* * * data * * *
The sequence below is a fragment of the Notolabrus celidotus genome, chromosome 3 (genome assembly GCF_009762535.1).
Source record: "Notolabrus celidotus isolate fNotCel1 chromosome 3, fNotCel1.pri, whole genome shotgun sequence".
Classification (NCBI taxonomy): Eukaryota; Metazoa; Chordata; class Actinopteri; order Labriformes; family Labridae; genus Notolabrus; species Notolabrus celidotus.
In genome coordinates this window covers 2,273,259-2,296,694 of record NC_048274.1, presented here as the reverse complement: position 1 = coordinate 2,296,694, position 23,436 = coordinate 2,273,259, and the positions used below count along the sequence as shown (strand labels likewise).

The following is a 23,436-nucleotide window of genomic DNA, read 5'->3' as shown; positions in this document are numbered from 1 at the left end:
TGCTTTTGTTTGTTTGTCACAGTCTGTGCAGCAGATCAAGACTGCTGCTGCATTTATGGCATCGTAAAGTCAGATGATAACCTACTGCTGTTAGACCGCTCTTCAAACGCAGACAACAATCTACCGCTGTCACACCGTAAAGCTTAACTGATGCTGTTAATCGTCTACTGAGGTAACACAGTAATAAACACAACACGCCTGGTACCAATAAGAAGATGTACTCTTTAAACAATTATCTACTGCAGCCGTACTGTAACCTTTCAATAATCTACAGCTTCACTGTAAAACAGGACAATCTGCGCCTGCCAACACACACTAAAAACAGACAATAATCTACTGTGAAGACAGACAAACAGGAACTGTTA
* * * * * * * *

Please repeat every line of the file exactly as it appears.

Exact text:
The sequence below is a fragment of the Notolabrus celidotus genome, chromosome 3 (genome assembly GCF_009762535.1).
Source record: "Notolabrus celidotus isolate fNotCel1 chromosome 3, fNotCel1.pri, whole genome shotgun sequence".
Classification (NCBI taxonomy): Eukaryota; Metazoa; Chordata; class Actinopteri; order Labriformes; family Labridae; genus Notolabrus; species Notolabrus celidotus.
In genome coordinates this window covers 2,273,259-2,296,694 of record NC_048274.1, presented here as the reverse complement: position 1 = coordinate 2,296,694, position 23,436 = coordinate 2,273,259, and the positions used below count along the sequence as shown (strand labels likewise).

The following is a 23,436-nucleotide window of genomic DNA, read 5'->3' as shown; positions in this document are numbered from 1 at the left end:
TGCTTTTGTTTGTTTGTCACAGTCTGTGCAGCAGATCAAGACTGCTGCTGCATTTATGGCATCGTAAAGTCAGATGATAACCTACTGCTGTTAGACCGCTCTTCAAACGCAGACAACAATCTACCGCTGTCACACCGTAAAGCTTAACTGATGCTGTTAATCGTCTACTGAGGTAACACAGTAATAAACACAACACGCCTGGTACCAATAAGAAGATGTACTCTTTAAACAATTATCTACTGCAGCCGTACTGTAACCTTTCAATAATCTACAGCTTCACTGTAAAACAGGACAATCTGCGCCTGCCAACACACACTAAAAACAGACAATAATCTACTGTGAAGACAGACAAACAGGAACTGTTA